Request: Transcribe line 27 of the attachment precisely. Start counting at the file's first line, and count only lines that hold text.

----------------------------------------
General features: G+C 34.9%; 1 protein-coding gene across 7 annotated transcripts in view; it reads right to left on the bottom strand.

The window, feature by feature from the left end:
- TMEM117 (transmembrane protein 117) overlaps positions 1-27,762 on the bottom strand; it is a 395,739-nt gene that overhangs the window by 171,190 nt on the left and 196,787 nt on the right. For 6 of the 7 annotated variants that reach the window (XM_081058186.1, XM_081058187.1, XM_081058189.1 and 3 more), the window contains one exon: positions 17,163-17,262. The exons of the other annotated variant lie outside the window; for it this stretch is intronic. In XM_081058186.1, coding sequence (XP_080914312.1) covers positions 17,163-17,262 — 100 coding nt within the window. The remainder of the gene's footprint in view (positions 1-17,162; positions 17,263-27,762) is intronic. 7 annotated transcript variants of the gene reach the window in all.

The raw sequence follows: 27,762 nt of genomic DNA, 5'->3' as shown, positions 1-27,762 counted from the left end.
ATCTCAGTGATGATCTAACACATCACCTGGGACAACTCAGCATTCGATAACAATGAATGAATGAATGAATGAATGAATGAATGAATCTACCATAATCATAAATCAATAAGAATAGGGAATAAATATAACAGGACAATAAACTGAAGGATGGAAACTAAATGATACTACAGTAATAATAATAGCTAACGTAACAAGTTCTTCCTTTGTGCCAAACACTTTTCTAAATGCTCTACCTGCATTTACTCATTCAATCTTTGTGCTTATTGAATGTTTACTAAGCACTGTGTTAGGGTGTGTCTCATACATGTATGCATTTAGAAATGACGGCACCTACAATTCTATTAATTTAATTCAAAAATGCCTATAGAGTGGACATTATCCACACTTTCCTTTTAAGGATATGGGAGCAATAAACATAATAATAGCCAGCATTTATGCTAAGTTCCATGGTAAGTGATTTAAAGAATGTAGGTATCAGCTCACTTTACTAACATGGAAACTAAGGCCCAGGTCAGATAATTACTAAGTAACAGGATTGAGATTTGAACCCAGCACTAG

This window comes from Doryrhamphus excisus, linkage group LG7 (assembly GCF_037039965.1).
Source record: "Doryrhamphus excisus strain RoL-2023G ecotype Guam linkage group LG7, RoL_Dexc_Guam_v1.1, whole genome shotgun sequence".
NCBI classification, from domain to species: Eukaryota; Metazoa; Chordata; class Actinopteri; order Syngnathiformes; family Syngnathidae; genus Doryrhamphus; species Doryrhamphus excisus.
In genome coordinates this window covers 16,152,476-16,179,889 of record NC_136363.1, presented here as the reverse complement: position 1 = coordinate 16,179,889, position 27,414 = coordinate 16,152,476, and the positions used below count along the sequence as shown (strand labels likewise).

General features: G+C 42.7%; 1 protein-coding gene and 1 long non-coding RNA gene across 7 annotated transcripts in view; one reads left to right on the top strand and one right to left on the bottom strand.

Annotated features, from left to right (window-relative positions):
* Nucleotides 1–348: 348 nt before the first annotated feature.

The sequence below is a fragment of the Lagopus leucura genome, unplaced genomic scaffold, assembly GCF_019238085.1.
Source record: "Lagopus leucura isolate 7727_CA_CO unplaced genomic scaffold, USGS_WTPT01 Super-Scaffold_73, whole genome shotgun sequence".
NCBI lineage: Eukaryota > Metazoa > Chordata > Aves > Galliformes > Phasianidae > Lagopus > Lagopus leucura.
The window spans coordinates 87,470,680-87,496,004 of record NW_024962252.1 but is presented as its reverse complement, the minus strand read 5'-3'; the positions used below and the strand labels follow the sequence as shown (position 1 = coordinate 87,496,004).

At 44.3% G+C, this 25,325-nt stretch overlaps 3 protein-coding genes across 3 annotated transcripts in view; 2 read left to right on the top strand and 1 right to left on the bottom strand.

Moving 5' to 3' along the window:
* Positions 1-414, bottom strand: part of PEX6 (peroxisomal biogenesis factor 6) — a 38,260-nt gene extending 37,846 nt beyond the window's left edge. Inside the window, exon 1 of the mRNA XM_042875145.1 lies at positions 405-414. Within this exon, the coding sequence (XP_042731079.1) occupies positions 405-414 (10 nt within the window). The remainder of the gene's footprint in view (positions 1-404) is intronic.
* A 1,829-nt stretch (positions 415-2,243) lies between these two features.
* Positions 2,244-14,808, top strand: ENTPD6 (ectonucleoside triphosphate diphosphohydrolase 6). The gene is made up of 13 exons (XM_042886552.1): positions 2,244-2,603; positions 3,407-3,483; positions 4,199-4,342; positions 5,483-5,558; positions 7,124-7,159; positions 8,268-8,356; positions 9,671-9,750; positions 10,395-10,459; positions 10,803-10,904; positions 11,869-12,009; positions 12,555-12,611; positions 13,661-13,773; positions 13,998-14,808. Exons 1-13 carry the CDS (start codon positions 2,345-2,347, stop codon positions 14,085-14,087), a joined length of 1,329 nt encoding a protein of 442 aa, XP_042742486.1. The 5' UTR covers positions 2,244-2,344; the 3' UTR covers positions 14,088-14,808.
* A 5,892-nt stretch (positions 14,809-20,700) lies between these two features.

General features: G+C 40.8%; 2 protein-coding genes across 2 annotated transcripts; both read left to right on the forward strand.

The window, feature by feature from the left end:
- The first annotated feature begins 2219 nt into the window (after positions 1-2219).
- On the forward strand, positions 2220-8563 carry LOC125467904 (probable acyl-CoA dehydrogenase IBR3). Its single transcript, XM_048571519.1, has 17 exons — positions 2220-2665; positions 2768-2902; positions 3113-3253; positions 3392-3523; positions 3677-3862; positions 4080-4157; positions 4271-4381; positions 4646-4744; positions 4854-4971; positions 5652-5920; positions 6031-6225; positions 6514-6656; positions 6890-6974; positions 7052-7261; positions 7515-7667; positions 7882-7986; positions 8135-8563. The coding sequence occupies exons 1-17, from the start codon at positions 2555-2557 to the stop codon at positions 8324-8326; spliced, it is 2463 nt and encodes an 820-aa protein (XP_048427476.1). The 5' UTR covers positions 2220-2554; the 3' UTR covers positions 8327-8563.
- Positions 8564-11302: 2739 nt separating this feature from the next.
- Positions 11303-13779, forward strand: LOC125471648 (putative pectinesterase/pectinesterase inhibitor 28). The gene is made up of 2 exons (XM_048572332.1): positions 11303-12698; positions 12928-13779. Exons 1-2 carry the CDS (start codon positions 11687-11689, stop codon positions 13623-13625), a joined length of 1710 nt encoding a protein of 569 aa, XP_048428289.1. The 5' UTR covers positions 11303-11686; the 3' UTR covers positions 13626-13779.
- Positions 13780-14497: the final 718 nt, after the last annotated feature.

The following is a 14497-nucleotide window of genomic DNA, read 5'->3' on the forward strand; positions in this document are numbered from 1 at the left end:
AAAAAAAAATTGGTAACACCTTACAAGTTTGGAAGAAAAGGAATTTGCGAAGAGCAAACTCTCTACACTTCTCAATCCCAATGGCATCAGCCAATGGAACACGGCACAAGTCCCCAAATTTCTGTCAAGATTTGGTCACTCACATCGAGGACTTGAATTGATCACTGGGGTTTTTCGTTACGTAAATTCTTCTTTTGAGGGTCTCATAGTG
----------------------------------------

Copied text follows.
- Positions 8564-11302: 2739 nt separating this feature from the next.